a subtle and often beautiful novel of flowing prose, sympathetic characters, and careful treatment of trauma and loss.
Hospital is a writer who takes risks and often pushes ideas and language to the edge, but this makes her exciting to read.
I mentioned The golden age last month, so let’s now look at Hartnett’s Golden boys. Hartnett is a prolific Australian writer of children’s, young adult and adult novels. Her first novel – for adults – was published in 1984 when she was 15 years old! She has won and/or been shortlisted for many of Australia’s major literary awards. Our two reviewers, Kate (Books are my favourite and best) and Bree (1 girl … too many books), both comment on its toughness to read, with Bree calling it “unflinching” and Kate saying that:
There’s nothing ‘feel good’ about it. It will leave you feeling flat, heart-sore and perhaps angry as well.
It’s about two suburban families, one well-to-do, one struggling, with the father of the former prone to cruelties and the other discontented and unpredictable. Both reviewers, however, greatly admired Hartnett’s writing and both found themselves thinking about it long after they’d finished it. Sounds like a must-read to me!
Annabel Smith’s The Ark
And now we come to something completely different – a self-published e-book by a previously published author. I’m talking about The ark, a futuristic dystopian novel by Western Australian writer, Annabel Smith, whose novels include A new map of the universe and Whisky Charlie Foxtrot. Why did she self-publish this one? Well, perhaps because it is an e-book and an app, with interactive elements. It was published in September. I am currently reading it on my iPad, but fortunately two readers have already posted reviews for the Challenge. Reviewer Jane Rawson, who read it on Kindle, describes the set up:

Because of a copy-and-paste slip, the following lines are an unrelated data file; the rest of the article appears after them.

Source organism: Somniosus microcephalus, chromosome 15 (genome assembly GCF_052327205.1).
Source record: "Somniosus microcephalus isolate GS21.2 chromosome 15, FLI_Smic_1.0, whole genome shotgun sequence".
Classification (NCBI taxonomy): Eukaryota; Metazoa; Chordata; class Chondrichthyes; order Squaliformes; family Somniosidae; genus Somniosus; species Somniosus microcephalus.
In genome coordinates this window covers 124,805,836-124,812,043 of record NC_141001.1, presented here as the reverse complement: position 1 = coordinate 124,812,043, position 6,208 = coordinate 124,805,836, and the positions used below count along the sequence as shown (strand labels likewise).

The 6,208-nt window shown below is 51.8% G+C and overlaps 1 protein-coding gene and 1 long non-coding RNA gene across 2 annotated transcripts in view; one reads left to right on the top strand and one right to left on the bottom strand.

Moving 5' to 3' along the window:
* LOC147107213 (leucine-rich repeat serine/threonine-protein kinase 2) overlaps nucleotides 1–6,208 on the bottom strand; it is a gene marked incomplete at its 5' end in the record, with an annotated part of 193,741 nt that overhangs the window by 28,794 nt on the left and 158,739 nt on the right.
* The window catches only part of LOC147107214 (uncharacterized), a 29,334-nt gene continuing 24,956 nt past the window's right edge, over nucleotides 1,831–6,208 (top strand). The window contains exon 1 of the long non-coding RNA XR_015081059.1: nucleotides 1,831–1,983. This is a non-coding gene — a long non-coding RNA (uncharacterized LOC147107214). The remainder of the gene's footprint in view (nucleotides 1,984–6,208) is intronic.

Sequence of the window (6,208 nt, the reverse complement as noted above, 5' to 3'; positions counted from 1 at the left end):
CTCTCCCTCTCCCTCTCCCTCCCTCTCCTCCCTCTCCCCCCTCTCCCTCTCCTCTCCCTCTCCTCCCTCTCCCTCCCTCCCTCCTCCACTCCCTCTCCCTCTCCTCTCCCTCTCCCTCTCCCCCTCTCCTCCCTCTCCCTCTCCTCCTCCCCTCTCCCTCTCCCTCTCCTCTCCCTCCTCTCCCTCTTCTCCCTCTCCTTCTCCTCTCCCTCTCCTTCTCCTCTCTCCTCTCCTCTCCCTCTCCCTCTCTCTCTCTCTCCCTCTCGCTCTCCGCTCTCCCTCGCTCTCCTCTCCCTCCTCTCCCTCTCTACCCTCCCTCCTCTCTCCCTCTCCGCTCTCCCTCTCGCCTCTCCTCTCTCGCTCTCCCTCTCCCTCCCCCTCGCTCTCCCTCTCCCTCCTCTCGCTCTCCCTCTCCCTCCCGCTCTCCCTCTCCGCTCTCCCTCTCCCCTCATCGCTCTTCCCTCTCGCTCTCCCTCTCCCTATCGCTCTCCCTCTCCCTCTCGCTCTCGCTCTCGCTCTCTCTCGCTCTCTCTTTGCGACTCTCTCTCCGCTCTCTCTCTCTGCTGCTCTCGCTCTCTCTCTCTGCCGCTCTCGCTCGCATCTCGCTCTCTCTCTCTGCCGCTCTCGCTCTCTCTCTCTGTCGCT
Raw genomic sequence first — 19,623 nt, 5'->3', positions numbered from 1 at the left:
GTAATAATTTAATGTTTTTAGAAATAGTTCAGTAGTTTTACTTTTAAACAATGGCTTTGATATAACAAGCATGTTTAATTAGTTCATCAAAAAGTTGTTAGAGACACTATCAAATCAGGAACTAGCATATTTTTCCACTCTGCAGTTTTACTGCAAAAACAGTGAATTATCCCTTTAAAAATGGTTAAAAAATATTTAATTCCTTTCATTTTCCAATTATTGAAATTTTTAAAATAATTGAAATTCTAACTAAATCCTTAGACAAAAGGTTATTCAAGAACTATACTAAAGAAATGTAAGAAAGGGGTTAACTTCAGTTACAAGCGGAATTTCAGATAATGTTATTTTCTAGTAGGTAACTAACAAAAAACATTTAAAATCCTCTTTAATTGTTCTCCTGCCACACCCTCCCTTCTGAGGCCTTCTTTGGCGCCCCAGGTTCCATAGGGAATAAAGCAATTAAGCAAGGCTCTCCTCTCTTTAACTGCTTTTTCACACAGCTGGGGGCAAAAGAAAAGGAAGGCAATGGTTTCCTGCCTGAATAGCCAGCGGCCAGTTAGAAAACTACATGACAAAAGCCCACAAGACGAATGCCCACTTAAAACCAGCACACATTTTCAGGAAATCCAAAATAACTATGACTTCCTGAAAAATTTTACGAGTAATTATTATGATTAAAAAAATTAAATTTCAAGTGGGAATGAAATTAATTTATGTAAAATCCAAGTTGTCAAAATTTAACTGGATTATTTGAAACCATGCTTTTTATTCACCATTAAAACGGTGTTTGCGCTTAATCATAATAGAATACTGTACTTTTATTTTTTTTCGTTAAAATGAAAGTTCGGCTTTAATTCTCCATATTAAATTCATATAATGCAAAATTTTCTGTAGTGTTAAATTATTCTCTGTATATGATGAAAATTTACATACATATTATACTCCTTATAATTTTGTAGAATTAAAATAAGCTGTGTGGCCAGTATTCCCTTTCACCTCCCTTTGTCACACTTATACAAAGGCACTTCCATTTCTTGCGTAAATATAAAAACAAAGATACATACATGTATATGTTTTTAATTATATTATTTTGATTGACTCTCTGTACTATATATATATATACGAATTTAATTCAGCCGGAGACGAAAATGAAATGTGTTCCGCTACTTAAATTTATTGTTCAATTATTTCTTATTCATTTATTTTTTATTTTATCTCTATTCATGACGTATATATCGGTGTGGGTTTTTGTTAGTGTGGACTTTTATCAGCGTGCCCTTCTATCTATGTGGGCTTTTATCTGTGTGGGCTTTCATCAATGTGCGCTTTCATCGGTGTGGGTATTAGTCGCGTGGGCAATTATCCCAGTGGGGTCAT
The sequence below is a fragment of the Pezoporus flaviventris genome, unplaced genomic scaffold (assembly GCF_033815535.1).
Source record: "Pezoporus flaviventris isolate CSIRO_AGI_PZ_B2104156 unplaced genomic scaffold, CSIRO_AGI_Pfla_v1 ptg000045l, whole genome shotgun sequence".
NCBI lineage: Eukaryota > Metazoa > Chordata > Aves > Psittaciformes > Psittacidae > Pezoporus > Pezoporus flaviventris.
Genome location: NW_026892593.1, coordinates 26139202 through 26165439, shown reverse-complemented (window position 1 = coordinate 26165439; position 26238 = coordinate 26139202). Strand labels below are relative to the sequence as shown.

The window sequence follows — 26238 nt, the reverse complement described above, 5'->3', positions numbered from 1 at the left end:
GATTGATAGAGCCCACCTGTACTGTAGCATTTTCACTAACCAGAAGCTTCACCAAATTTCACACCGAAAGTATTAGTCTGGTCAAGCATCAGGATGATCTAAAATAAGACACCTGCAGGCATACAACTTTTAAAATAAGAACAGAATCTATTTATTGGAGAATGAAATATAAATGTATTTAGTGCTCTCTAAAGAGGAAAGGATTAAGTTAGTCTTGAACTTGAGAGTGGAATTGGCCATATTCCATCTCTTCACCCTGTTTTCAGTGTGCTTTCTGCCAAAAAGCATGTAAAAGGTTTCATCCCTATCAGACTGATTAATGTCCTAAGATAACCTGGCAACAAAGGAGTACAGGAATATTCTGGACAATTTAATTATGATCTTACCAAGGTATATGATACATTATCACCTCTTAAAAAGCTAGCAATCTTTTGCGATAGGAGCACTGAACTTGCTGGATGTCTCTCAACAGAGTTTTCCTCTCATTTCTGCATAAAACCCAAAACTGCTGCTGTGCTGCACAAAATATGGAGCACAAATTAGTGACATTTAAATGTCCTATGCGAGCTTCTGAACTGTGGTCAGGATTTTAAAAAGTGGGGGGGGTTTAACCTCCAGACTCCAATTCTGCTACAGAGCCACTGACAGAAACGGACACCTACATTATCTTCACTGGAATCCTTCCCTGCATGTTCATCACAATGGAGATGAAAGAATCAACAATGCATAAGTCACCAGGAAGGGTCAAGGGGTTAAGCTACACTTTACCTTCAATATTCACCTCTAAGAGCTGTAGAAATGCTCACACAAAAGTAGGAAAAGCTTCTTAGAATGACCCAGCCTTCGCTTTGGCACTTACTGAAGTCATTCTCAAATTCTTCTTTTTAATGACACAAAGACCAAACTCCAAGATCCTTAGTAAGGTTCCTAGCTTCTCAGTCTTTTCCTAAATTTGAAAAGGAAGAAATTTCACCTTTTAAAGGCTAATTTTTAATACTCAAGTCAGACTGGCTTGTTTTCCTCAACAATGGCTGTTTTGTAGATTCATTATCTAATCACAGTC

The idea for this book is ingenious. In the 2040s, the world is falling to pieces. A seed bank has been set up in the Snowy Mountains to protect the world’s plant stocks. As the Chaos mounts, the director of the seed bank decides to bring the employees and their families inside and lock them away.
And Louise Allen describes its form
It’s written in epistolary form—emails, minutes of meetings, and news articles. There’s also a website, thearkbook.com, with video of inside the Ark and audio of conversations.
The interactive elements include not only opportunities to go to this website to tour the Ark, but also allows readers to add to the story or upload their own fan-fiction. It will be fascinating to see how many readers take this up, but meanwhile, how exciting to see a work experimenting with ways in which fiction can be extended by modern interactive technologies. It can, I believe, be bought on Amazon’s Kindle store or Apple’s iBooks store.
I’ve mentioned only a few of the books reviewed this month. To see all of the Literary/Classic books reviewed this year to date, please check this Weebly page.
I am Whispering Gums and I read, review and blog about (mostly) literary fiction. It was reading Jane Austen when I was 14 years old that turned me on to reading literary fiction/classics, which is why I am here today doing this round-up! Little did Jane know what she started!
My love of Aussie literature started with Banjo Paterson’s ballads and Ethel Turner’s Seven Little Australians in my childhood. But, I didn’t really discover Australian women’s writing until the 1980s when I “met” and fell in love with Elizabeth Jolley, Thea Astley, Olga Masters, Helen Garner and Kate Grenville. Ever since then I have been making sure to include a good percentage of Australian (and other) women writers in my reading diet.